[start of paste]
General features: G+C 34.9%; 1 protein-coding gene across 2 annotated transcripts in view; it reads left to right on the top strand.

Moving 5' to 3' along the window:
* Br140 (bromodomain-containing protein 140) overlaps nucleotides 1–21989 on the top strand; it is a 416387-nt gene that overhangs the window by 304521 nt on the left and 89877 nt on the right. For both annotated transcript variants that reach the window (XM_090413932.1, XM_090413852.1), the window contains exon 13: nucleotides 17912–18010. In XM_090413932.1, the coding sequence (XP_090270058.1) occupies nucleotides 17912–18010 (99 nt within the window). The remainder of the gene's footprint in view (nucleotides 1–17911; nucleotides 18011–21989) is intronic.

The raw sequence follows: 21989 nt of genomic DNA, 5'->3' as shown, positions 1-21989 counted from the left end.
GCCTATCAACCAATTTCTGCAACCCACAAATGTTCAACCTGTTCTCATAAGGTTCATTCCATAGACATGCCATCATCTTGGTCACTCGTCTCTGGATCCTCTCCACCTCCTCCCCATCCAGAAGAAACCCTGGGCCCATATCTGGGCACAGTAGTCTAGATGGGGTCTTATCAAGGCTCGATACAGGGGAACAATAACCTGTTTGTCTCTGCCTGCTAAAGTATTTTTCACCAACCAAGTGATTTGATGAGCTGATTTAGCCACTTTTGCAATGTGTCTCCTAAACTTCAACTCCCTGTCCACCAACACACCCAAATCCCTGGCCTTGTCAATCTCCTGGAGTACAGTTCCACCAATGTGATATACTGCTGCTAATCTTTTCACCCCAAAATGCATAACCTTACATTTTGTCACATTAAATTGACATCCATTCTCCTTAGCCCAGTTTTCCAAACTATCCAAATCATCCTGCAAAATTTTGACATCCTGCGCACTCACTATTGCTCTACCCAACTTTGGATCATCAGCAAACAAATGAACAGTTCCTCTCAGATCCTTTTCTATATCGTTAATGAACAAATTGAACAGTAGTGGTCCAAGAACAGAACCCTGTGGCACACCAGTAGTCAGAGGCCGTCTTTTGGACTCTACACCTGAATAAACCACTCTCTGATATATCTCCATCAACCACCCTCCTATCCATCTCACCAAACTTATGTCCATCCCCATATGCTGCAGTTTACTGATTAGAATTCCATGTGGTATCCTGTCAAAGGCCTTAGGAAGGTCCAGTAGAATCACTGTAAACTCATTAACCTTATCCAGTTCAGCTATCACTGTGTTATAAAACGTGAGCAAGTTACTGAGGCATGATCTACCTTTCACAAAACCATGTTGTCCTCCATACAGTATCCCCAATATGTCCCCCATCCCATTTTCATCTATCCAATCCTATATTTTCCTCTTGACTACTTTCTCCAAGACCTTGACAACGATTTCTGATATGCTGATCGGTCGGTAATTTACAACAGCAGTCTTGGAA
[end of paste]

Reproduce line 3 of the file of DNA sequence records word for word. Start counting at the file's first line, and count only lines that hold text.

* Br140 (bromodomain-containing protein 140) overlaps nucleotides 1–21989 on the top strand; it is a 416387-nt gene that overhangs the window by 304521 nt on the left and 89877 nt on the right. For both annotated transcript variants that reach the window (XM_090413932.1, XM_090413852.1), the window contains exon 13: nucleotides 17912–18010. In XM_090413932.1, the coding sequence (XP_090270058.1) occupies nucleotides 17912–18010 (99 nt within the window). The remainder of the gene's footprint in view (nucleotides 1–17911; nucleotides 18011–21989) is intronic.